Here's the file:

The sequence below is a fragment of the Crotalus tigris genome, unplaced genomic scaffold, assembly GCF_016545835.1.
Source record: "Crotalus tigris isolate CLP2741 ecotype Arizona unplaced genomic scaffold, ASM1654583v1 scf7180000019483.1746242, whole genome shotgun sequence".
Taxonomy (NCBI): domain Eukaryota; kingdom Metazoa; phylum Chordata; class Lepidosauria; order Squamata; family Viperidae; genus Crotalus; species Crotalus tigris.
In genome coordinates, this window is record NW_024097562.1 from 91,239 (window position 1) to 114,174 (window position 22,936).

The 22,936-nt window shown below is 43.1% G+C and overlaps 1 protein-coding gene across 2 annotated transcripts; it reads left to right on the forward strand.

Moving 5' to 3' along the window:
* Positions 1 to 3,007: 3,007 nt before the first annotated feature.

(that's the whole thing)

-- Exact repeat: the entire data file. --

The sequence below is a fragment of the Crotalus tigris genome, unplaced genomic scaffold, assembly GCF_016545835.1.
Source record: "Crotalus tigris isolate CLP2741 ecotype Arizona unplaced genomic scaffold, ASM1654583v1 scf7180000019483.1746242, whole genome shotgun sequence".
Taxonomy (NCBI): domain Eukaryota; kingdom Metazoa; phylum Chordata; class Lepidosauria; order Squamata; family Viperidae; genus Crotalus; species Crotalus tigris.
In genome coordinates, this window is record NW_024097562.1 from 91,239 (window position 1) to 114,174 (window position 22,936).

The 22,936-nt window shown below is 43.1% G+C and overlaps 1 protein-coding gene across 2 annotated transcripts; it reads left to right on the forward strand.

Moving 5' to 3' along the window:
* Positions 1 to 3,007: 3,007 nt before the first annotated feature.